Assessing the effectiveness of corporate Web sites an experimental study of the web acceptance model /Suh, Koo-Won. January 2003 (has links)
Thesis (Ph. D.)--University of Wollongong, New South Wales, Australia. / Title taken from title screen (viewed October 5, 2007). Includes bibliographical references and appendices.
Rosenstein, Aviva Wendy,
Thesis (Ph. D.)--University of Texas at Austin, 2000. / Vita. Includes bibliographical references (leaves 209-222). Available also in a digital version from Dissertation Abstracts.
TopicTracker an investigation of a graphical map for use in revisiting previously viewed Web pages /Monesson, Jenny Rebecca. January 2001 (has links)
Thesis (Ph. D.)--University of Texas at Austin, 2001. / Vita. Includes bibliographical references. Available also from UMI/Dissertation Abstracts International.
Gibson, Christopher Thomas.
(has links) (PDF)
Thesis (M.Eng.)--University of Louisville, 2005. / Title and description from thesis home page (viewed Jan. 30, 2007). Department of Computer Engineering and Computer Science. Vita. "December 2005." Includes bibliographical references (p. 100-102).
Sprenkle, Sara E.
Thesis (Ph.D.)--University of Delaware, 2007. / Principal faculty advisor: Lori L. Pollock, Dept. of Computer & Info Sciences. Includes bibliographical references.
Gui, Grace Qing.
10 April 2008
No description available.
A model for building a better academic Web site a quantitative analysis of foreign language departments on the World Wide Web /Toro, Margarita M. January 2002 (has links)
Thesis (M.S.)--West Virginia University, 2002. / Title from document title page. Document formatted into pages; contains vi, 77 p. : ill. (some col.). Includes abstract. Includes bibliographical references (p. 57-58).
Şimşek, Kadir. Püskülcü, Halis
(has links) (PDF)
Thesis (Master)--İzmir Institute of Technology, İzmir, 2004. / Includes bibliographical references (leaves 61-63).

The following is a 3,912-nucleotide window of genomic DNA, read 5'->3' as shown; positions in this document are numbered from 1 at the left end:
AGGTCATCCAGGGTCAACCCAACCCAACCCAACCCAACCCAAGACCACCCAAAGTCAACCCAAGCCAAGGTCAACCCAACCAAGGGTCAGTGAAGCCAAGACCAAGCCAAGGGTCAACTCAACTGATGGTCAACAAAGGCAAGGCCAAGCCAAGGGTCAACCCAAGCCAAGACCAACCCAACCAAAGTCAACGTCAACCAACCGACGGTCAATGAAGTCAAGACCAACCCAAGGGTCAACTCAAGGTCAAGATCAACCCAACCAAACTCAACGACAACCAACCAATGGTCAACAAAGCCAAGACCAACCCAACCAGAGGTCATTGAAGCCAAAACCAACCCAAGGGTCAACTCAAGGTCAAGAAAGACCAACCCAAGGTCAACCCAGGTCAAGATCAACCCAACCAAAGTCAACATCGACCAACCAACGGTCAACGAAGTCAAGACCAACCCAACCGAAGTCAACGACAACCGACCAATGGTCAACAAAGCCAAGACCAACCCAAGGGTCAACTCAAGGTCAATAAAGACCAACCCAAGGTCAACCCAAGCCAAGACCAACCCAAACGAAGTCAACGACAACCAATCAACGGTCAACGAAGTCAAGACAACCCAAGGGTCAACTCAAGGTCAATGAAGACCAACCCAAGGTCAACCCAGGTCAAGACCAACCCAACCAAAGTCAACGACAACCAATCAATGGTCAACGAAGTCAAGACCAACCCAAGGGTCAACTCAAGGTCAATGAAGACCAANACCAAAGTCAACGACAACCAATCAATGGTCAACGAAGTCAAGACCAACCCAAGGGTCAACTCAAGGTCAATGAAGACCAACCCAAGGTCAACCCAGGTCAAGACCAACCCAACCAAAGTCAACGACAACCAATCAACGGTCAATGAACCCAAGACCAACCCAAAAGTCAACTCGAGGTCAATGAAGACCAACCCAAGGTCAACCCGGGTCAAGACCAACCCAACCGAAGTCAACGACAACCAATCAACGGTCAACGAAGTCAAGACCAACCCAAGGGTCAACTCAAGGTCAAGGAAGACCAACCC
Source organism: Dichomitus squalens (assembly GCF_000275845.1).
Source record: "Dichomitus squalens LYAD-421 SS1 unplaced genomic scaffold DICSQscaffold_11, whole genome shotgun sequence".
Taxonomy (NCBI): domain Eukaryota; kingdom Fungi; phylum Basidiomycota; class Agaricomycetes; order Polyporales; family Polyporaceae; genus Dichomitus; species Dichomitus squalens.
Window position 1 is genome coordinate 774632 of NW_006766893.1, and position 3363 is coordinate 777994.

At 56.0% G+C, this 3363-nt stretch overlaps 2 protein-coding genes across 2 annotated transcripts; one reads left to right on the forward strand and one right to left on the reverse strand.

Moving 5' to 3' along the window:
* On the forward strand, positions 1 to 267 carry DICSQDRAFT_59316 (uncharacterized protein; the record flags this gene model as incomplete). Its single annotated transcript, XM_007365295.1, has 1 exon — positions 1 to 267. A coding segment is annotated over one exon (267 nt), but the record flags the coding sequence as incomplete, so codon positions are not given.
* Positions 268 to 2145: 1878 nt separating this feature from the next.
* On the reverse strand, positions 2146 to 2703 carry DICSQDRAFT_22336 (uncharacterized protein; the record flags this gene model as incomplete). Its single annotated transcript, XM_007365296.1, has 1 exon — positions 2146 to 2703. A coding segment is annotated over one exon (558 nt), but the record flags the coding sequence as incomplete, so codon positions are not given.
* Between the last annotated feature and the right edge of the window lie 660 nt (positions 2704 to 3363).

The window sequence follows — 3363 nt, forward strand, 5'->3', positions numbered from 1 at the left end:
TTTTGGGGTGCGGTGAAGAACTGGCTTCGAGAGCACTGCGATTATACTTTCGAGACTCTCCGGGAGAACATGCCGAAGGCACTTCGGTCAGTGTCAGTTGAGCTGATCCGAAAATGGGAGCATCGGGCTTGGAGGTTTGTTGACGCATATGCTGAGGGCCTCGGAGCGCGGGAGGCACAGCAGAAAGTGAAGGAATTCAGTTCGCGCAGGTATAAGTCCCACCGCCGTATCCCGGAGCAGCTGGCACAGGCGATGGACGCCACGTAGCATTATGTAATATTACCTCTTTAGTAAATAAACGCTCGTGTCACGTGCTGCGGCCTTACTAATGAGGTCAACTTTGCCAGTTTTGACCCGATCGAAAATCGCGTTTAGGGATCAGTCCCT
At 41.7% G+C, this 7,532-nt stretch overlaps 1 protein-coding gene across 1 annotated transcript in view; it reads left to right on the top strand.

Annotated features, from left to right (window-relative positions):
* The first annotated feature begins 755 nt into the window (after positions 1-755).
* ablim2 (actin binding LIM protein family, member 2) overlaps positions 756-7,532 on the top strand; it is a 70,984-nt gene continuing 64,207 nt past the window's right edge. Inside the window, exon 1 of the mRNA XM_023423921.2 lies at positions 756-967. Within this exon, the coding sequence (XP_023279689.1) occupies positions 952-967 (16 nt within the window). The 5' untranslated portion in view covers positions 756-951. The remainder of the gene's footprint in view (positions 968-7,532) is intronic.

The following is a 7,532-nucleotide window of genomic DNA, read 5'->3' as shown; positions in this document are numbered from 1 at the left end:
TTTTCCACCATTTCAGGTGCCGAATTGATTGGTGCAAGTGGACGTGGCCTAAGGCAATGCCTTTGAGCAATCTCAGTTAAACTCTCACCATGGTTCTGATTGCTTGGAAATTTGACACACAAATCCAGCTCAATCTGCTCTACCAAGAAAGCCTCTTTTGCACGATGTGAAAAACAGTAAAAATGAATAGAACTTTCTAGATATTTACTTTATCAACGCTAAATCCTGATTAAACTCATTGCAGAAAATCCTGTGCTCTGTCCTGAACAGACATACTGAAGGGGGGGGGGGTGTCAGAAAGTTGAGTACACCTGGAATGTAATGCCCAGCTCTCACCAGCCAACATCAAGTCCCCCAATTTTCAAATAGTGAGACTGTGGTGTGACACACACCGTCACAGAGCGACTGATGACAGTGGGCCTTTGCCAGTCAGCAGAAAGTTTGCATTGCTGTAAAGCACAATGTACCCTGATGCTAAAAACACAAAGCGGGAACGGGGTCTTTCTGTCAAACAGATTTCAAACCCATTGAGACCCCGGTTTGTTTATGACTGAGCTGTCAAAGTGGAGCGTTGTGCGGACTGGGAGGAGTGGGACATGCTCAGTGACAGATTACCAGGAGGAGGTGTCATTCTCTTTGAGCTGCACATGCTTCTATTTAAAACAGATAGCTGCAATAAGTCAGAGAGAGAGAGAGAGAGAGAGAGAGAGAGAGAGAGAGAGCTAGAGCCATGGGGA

The representation of national political freedom on web interface design a comparison of government-based and business-oriented websites /Li, Rowena Liu-ping. Hastings, Samantha K., January 2008 (has links)
Thesis (Ph. D.)--University of North Texas, Dec., 2008. / Title from title page display. Includes bibliographical references.
Analysing the organisation of information in websites: from hypermedia design to systemic functional hypermedia discourse analysisDjonov, Emilia Nikolaeva, School of English & School of Modern Language Studies, UNSW January 2005 (has links)
To date, hypertext and hypermedia research has principally studied the influence of separate features of hypermedia texts on information retrieval. By contrast, this thesis explores the meanings of hypermedia texts and the effects of these meanings on free website exploration. In particular, the study focuses on those meanings which can reveal how information is organised in websites and on the construal of such meanings through the interplay of hyperlinks, visual, verbal, audio and kinetic resources in generically hybrid hypermedia texts. This focus is motivated by research showing that understanding how information is organised in hypermedia texts is crucial for users' successful orientation within them. To achieve its aim, this research studies six websites for children and the navigation paths of fourteen children through one of them, and draws on interviews with the websites' producers and the children. The thesis connects the professional field of hypermedia design with systemic functional theory and systemic functional multimodal discourse analysis (SF MDA). As a result, it offers two tools for hypermedia discourse analysis, which are based on and illustrated through the analyses of five of the websites. The first is the system of HYPERTEXTUAL DISTANCE. Designed to analyse the potential of hyperlinks to reveal, obscure or transcend the textual organisation of a website, this system is built by reconceptualising from a SF MDA perspective a central principle for organising information in websites - website hierarchy. The second tool is the framework for analysing logicosemantic relations in hypermedia. Its categories describe the ideational relations that hold together information presented on the same webpage or on different webpages, which may or may not be hyperlinked with each other. Through the analyses of the sixth website and the navigation paths through it, the thesis exemplifies how both tools, independently and together, can be employed to explore the interdependence of website design and navigation. The discussion of selected results from these analyses, supported by the views of the research participants, identifies ways in which the tools proposed in this thesis can be applied in hypermedia design, evaluation and literacy education and complemented with other tools for hypermedia discourse analysis.
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